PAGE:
For anyone visiting Rhode Island, Newport is generally an essential destination. In fact, it’s one of the must-do spots in all of New England. And visiting the famous Gilded Age mansions is the number one Newport activity. So you’ll want to know all about those Newport RI mansion tours.
There are a few options when it comes to seeing these 11 fabulous homes (once referred to as “summer cottages”). You can easily drive around town and visit them all individually, taking tours of each. Some are given by tour guides, while others are audio tours designed to let you move about the mansions at your leisure. You can also choose from unique Newport, RI mansion tours that take you around to the various homes, often by old-fashioned trolley.
We’ve researched both for you here: what to expect when visiting the Newport mansions on your own, and a selection of top-rated guided tours to choose from. Read on for all you need to know about touring the mansions of Newport.
A Brief History of Newport’s Mansions
First, why do people want to visit these buildings? The primary reason is to view the incredible opulence of the mansions; physical manifestations of the wealth of their occupants. Newport’s mansions are gorgeous. Many of their occupants and owners were among the most famous and well-to-do names in American history, as well. So visitors come to Newport to step back in time to these elegant mansions of the past, walking in the footsteps of industrial magnates and oil barons and reveling in the luxury that was enjoyed by those in the upper echelons of society.
Newport began to grow as the summer destination of the wealthy in the mid-nineteenth century. The earliest holidaymakers were southern planters who wanted to get away from the heat. They began to build summer cottages on Bellevue Avenue. Some of the first of such homes included Kingscote and Chateau-sur-Mer.
By the dawn of the 1900s, many of the nation’s wealthiest families were regularly spending their summers in Newport, including the Vanderbilts, Astors, and Morgans. Here they hosted lavish parties, hob-knobbed with other rich folks, played plenty of tennis, and enjoyed the stunning New England coastline.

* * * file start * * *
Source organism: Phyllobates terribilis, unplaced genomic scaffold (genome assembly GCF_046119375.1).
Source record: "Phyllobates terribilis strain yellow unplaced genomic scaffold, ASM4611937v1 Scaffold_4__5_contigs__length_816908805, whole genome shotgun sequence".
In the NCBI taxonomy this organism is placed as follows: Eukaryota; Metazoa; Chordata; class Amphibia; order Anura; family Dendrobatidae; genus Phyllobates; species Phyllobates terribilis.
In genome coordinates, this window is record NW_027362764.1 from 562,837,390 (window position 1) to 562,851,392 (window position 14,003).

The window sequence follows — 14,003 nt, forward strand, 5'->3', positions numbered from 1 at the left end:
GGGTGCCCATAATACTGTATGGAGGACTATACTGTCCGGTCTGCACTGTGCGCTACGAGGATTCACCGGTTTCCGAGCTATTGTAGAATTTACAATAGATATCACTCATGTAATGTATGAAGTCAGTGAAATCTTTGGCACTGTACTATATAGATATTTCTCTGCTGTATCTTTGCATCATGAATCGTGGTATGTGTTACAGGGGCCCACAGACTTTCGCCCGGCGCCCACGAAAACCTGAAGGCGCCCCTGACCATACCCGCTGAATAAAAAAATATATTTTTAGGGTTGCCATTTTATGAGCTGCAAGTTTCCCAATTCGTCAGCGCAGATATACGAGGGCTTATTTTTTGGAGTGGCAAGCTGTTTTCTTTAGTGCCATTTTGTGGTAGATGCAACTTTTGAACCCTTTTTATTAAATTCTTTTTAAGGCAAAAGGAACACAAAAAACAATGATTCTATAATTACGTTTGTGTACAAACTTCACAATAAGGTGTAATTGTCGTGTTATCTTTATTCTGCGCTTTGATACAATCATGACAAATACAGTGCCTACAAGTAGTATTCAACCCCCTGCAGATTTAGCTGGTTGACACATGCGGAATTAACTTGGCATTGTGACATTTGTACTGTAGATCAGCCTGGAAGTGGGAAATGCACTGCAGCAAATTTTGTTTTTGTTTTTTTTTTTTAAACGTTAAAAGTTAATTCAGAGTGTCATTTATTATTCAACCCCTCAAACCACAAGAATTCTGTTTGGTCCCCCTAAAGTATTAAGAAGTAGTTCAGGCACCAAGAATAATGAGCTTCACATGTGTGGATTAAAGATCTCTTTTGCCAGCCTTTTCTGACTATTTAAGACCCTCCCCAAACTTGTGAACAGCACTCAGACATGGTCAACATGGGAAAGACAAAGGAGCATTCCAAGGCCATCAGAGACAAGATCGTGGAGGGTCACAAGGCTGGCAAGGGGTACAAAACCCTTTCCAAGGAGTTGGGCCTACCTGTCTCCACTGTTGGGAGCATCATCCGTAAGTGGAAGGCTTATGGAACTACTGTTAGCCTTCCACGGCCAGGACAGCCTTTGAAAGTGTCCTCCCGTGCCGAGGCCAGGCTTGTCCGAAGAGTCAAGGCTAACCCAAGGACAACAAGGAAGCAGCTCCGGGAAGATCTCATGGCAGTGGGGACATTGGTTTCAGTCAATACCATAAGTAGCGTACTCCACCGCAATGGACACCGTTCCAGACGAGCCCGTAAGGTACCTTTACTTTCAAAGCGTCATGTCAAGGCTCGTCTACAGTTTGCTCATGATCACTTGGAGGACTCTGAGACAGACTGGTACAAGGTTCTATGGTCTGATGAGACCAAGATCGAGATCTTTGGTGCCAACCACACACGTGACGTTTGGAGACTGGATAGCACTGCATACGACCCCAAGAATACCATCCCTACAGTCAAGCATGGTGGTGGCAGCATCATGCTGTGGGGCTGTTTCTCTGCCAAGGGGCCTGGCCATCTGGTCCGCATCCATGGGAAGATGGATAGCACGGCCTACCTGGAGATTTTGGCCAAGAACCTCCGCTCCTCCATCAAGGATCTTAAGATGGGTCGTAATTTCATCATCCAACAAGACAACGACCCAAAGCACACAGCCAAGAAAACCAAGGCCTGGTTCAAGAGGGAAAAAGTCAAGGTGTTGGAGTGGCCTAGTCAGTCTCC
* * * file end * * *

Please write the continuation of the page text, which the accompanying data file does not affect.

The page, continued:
A List of the 11 Newport Mansions
How many mansions are there in Newport? Today, there are 11 sites that are open to public access. They include:
The Breakers is perhaps the most well known of the mansions in Newport—and certainly the most over-the-top. The Breakers is an Italian Renaissance-style palazzo with 70 rooms. It was designed by prominent architect Richard Morris Hunt, and commissioned by Cornelius Vanderbilt II. Built from 1893-1895, the Breakers totals 125,339 square feet in area.
The Elms is one of the most popular Newport mansions and is located on Bellevue Avenue. Built for Edward Julius Berwind, a coal baron, the mansion was designed by Horace Trumbauer and completed in 1901. It has a grand exterior set upon impressive grounds, and a particularly opulent entrance hall and staircase. The Elms was very sophisticated technologically; it was one of the first American homes to be wired for electricity, and it also had one of the earliest electrical ice makers.
Rosecliff was built between 1898 and 1902 by Nevada silver heiress Theresa Fair Oelrichs. The mansion was modeled after the Grand Trianon of Versailles by architect Stanford White, and its central point of focus is its grand ballroom, the largest in Newport. At 40 X 80 ft, this ballroom is flanked by columns and french doors, with views looking out over the ocean.
Until the Vanderbilts constructed their lavish mansions, Chateau-sur-Mer was the grandest in Newport, and played host to any number of parties. Built by William Shepard Wetmore, the home was finished in 1852, but the home, and Wetmore’s fortune, soon passed into his son’s hands. Just a decade after the home was finished, William Shepard Wetmore passed away and George Peabody Wetmore became the new owner. This mansion has many interesting features, including its 3-storey great hall with a 45 high ceiling and sweeping balconies.